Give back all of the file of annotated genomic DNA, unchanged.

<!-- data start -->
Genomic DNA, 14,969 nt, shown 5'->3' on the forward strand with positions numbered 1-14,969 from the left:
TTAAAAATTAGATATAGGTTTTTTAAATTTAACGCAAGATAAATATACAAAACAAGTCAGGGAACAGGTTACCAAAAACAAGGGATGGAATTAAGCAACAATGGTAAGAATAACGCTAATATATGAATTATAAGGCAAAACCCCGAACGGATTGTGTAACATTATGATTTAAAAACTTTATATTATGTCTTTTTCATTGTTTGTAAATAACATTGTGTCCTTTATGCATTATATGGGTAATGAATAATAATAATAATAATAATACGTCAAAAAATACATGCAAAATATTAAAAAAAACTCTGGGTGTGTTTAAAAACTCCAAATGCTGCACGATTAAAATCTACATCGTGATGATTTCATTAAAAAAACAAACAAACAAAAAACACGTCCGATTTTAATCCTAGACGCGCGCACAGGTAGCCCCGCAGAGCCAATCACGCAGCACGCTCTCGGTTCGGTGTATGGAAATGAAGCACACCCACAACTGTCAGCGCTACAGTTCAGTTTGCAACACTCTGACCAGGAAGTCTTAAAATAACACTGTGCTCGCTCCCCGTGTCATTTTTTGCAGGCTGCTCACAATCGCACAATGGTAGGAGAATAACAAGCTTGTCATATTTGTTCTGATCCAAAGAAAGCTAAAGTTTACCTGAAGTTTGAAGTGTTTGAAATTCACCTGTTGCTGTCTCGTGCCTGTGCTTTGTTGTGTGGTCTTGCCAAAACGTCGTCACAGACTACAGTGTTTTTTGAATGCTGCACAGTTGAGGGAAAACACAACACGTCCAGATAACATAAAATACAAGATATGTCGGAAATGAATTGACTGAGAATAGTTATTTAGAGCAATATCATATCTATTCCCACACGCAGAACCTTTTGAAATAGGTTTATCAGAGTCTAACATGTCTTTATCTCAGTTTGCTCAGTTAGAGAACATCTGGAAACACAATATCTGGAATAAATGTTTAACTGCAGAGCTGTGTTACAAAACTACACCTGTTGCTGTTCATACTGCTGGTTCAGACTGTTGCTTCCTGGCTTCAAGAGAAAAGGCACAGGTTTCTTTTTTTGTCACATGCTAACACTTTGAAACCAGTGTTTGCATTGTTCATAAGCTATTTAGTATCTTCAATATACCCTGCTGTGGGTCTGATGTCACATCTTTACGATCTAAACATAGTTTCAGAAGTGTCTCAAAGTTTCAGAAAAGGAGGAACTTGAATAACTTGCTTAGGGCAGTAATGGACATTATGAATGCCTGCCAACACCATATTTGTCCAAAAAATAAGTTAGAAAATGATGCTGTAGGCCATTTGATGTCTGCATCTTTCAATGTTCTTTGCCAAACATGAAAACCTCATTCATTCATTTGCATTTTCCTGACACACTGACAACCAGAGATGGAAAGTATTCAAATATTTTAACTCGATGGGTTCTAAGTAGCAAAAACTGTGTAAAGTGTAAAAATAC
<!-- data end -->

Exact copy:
Genomic DNA, 14,969 nt, shown 5'->3' on the forward strand with positions numbered 1-14,969 from the left:
TTAAAAATTAGATATAGGTTTTTTAAATTTAACGCAAGATAAATATACAAAACAAGTCAGGGAACAGGTTACCAAAAACAAGGGATGGAATTAAGCAACAATGGTAAGAATAACGCTAATATATGAATTATAAGGCAAAACCCCGAACGGATTGTGTAACATTATGATTTAAAAACTTTATATTATGTCTTTTTCATTGTTTGTAAATAACATTGTGTCCTTTATGCATTATATGGGTAATGAATAATAATAATAATAATAATACGTCAAAAAATACATGCAAAATATTAAAAAAAACTCTGGGTGTGTTTAAAAACTCCAAATGCTGCACGATTAAAATCTACATCGTGATGATTTCATTAAAAAAACAAACAAACAAAAAACACGTCCGATTTTAATCCTAGACGCGCGCACAGGTAGCCCCGCAGAGCCAATCACGCAGCACGCTCTCGGTTCGGTGTATGGAAATGAAGCACACCCACAACTGTCAGCGCTACAGTTCAGTTTGCAACACTCTGACCAGGAAGTCTTAAAATAACACTGTGCTCGCTCCCCGTGTCATTTTTTGCAGGCTGCTCACAATCGCACAATGGTAGGAGAATAACAAGCTTGTCATATTTGTTCTGATCCAAAGAAAGCTAAAGTTTACCTGAAGTTTGAAGTGTTTGAAATTCACCTGTTGCTGTCTCGTGCCTGTGCTTTGTTGTGTGGTCTTGCCAAAACGTCGTCACAGACTACAGTGTTTTTTGAATGCTGCACAGTTGAGGGAAAACACAACACGTCCAGATAACATAAAATACAAGATATGTCGGAAATGAATTGACTGAGAATAGTTATTTAGAGCAATATCATATCTATTCCCACACGCAGAACCTTTTGAAATAGGTTTATCAGAGTCTAACATGTCTTTATCTCAGTTTGCTCAGTTAGAGAACATCTGGAAACACAATATCTGGAATAAATGTTTAACTGCAGAGCTGTGTTACAAAACTACACCTGTTGCTGTTCATACTGCTGGTTCAGACTGTTGCTTCCTGGCTTCAAGAGAAAAGGCACAGGTTTCTTTTTTTGTCACATGCTAACACTTTGAAACCAGTGTTTGCATTGTTCATAAGCTATTTAGTATCTTCAATATACCCTGCTGTGGGTCTGATGTCACATCTTTACGATCTAAACATAGTTTCAGAAGTGTCTCAAAGTTTCAGAAAAGGAGGAACTTGAATAACTTGCTTAGGGCAGTAATGGACATTATGAATGCCTGCCAACACCATATTTGTCCAAAAAATAAGTTAGAAAATGATGCTGTAGGCCATTTGATGTCTGCATCTTTCAATGTTCTTTGCCAAACATGAAAACCTCATTCATTCATTTGCATTTTCCTGACACACTGACAACCAGAGATGGAAAGTATTCAAATATTTTAACTCGATGGGTTCTAAGTAGCAAAAACTGTGTAAAGTGTAAAAATAC